Finally, we are satisfied that the record before us established that the Performance Council and Commissioner conformed to the legislative directives to employ appropriate business and actuarial standards in their rate-making processes. It has not been until recent times that actuarial standards and GAAP have been introduced into this state's workers' compensation rate-making process, as evidenced by the annual reports of the Division in fiscal years 1989 and 1990. In the FY 1998 rate-making process, we note specifically the extensive recourse to actuarial considerations and the reliance by the Performance Council and Commissioner on the results of the micro insurance reserve analysis process. From the record before us, we simply cannot say that the processes utilized failed to take into account all legislatively prescribed standards expressed in the 1995 amendments to the Act for the formulation of the rule or its application to the rate-making process.

    Our observations are made in full recognition of the fact that actuarial standards may yield higher or lower estimates of future obligations and so-called unfunded liabilities, depending upon the assumptions underlying the estimates. These assumptions include such variables as future returns on investments, valuation methods for investments, length of life awards, fluctuations in the average annual wage in West Virginia and other analogous factors. In the case before us, the parties did not challenge the assumptions and actuarial conclusions underpinning the calculation of the amortization of the discount. Consequently, we accept those calculations in the instant case as reasonably accurate for the purposes for which they were utilized.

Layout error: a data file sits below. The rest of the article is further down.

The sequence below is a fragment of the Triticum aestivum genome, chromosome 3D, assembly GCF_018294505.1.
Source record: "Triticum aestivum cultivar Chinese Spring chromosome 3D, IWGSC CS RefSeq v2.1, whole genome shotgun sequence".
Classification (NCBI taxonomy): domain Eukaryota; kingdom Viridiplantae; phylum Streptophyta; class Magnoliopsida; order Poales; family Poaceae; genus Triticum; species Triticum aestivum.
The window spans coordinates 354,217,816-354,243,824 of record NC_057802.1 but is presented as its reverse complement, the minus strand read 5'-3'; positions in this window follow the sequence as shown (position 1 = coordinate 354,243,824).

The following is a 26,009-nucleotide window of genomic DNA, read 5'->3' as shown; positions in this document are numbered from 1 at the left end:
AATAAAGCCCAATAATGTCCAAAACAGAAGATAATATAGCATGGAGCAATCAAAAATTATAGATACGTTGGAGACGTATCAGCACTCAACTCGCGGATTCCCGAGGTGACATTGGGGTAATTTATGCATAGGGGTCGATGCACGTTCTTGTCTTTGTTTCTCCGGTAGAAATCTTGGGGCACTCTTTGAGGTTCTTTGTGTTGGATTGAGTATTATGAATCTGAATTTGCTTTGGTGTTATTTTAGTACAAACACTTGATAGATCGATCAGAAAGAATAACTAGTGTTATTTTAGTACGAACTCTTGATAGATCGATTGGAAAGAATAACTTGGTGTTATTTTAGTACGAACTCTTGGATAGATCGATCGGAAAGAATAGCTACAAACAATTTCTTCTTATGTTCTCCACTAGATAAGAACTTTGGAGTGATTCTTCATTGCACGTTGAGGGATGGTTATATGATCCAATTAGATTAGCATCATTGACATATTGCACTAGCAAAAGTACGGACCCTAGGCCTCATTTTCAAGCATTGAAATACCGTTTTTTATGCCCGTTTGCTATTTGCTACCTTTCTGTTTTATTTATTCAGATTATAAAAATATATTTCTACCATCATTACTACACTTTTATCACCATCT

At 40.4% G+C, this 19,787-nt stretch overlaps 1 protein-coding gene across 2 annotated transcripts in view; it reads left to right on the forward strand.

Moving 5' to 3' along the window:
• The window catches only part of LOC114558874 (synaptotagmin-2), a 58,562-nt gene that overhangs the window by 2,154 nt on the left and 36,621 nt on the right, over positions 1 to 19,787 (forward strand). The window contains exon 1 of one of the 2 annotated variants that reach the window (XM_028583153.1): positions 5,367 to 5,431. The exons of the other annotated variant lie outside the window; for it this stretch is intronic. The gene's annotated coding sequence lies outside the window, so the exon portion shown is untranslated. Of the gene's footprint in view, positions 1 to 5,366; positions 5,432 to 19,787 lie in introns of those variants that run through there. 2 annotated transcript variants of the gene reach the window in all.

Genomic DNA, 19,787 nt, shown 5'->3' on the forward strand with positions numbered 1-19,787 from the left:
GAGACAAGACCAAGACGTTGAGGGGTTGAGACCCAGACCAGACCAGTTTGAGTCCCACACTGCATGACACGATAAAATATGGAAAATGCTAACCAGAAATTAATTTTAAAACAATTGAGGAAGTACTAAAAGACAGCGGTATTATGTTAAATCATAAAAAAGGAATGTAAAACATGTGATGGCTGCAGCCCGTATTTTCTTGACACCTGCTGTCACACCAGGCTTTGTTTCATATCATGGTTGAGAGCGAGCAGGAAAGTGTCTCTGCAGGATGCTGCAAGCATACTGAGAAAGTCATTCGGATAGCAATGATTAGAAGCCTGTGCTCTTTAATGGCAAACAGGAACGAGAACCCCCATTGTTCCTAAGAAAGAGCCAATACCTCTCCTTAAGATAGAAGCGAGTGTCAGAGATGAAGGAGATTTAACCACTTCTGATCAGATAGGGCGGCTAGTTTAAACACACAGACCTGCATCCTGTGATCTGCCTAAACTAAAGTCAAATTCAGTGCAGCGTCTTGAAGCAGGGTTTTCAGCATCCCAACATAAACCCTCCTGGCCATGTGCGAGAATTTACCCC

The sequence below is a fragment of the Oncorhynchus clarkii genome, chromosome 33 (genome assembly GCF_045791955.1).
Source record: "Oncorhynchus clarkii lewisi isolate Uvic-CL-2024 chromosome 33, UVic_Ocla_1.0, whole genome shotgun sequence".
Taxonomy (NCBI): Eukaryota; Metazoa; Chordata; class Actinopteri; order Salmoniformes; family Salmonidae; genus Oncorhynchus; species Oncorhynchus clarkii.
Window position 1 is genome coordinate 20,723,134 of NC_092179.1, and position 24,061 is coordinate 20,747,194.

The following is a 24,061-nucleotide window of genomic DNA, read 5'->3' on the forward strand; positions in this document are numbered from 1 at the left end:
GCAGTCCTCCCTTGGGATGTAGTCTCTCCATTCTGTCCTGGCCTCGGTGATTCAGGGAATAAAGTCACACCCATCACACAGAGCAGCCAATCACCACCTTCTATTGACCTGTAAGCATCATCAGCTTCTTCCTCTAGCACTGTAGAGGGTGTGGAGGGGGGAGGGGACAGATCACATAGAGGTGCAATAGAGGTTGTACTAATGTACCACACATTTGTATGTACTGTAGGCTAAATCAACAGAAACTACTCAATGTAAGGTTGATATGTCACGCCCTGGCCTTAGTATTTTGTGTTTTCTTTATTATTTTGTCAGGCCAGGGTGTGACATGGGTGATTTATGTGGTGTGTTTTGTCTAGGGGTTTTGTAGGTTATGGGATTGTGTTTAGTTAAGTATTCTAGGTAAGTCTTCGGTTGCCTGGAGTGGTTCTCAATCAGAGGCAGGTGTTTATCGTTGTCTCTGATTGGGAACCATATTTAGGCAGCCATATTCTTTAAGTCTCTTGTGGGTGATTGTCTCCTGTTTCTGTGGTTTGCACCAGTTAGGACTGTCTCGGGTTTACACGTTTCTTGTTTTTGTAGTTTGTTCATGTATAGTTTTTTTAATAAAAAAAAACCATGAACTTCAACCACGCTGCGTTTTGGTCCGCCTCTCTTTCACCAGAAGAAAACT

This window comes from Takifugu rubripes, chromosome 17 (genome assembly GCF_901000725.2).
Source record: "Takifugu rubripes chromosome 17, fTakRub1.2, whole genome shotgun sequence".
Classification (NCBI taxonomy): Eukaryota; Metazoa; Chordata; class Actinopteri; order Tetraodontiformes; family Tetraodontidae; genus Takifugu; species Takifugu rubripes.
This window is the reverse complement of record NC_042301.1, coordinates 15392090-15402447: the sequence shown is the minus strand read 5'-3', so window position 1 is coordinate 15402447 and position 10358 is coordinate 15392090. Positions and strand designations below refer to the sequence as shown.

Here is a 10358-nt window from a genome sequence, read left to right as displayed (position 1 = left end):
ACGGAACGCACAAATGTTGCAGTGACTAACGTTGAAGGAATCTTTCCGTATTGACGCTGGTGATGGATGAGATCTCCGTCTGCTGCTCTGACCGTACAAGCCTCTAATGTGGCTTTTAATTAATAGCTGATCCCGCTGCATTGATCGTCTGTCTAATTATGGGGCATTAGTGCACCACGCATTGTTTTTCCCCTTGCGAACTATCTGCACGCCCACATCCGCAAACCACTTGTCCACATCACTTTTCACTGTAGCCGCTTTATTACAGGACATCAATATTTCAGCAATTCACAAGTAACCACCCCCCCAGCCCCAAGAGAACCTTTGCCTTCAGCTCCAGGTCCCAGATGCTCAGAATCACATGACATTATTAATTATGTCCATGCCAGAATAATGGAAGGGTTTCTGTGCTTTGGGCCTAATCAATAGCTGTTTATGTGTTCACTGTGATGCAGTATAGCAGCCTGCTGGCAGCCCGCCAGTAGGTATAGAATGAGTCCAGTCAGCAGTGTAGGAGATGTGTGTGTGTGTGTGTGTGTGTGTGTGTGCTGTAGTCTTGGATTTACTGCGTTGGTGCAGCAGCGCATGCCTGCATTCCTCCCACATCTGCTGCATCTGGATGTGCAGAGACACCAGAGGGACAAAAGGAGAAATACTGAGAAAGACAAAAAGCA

C. Claim that Court Decisions and Provisions of the Act Exempt Appellants